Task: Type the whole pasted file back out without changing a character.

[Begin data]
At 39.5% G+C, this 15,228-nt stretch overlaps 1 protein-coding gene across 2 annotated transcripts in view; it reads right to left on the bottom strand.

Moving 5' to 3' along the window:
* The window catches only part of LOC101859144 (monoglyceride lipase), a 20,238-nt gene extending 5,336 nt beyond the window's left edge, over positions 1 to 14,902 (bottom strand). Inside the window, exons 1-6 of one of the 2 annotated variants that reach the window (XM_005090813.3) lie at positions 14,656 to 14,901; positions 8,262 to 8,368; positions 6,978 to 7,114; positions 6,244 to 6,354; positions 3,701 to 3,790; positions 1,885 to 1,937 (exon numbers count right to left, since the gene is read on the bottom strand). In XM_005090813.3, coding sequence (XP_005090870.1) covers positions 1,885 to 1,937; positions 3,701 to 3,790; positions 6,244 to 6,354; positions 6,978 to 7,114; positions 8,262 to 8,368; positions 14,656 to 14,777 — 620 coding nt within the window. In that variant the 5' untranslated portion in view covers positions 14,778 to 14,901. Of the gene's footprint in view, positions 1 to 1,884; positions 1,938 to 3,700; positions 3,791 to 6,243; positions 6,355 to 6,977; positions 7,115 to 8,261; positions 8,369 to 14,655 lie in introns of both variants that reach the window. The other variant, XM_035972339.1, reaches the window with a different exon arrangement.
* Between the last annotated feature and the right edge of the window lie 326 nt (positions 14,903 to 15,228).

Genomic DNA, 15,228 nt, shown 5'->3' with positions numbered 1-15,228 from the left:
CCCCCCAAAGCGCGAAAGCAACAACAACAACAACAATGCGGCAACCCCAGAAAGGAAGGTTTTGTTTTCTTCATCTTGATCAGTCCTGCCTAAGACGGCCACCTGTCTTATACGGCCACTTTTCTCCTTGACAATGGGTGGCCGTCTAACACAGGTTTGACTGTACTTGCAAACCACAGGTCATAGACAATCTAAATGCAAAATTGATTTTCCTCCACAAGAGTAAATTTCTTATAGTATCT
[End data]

At 39.5% G+C, this 15,228-nt stretch overlaps 1 protein-coding gene across 2 annotated transcripts in view; it reads right to left on the bottom strand.

Moving 5' to 3' along the window:
* The window catches only part of LOC101859144 (monoglyceride lipase), a 20,238-nt gene extending 5,336 nt beyond the window's left edge, over positions 1 to 14,902 (bottom strand). Inside the window, exons 1-6 of one of the 2 annotated variants that reach the window (XM_005090813.3) lie at positions 14,656 to 14,901; positions 8,262 to 8,368; positions 6,978 to 7,114; positions 6,244 to 6,354; positions 3,701 to 3,790; positions 1,885 to 1,937 (exon numbers count right to left, since the gene is read on the bottom strand). In XM_005090813.3, coding sequence (XP_005090870.1) covers positions 1,885 to 1,937; positions 3,701 to 3,790; positions 6,244 to 6,354; positions 6,978 to 7,114; positions 8,262 to 8,368; positions 14,656 to 14,777 — 620 coding nt within the window. In that variant the 5' untranslated portion in view covers positions 14,778 to 14,901. Of the gene's footprint in view, positions 1 to 1,884; positions 1,938 to 3,700; positions 3,791 to 6,243; positions 6,355 to 6,977; positions 7,115 to 8,261; positions 8,369 to 14,655 lie in introns of both variants that reach the window. The other variant, XM_035972339.1, reaches the window with a different exon arrangement.
* Between the last annotated feature and the right edge of the window lie 326 nt (positions 14,903 to 15,228).

Genomic DNA, 15,228 nt, shown 5'->3' with positions numbered 1-15,228 from the left:
CCCCCCAAAGCGCGAAAGCAACAACAACAACAACAATGCGGCAACCCCAGAAAGGAAGGTTTTGTTTTCTTCATCTTGATCAGTCCTGCCTAAGACGGCCACCTGTCTTATACGGCCACTTTTCTCCTTGACAATGGGTGGCCGTCTAACACAGGTTTGACTGTACTTGCAAACCACAGGTCATAGACAATCTAAATGCAAAATTGATTTTCCTCCACAAGAGTAAATTTCTTATAGTATCT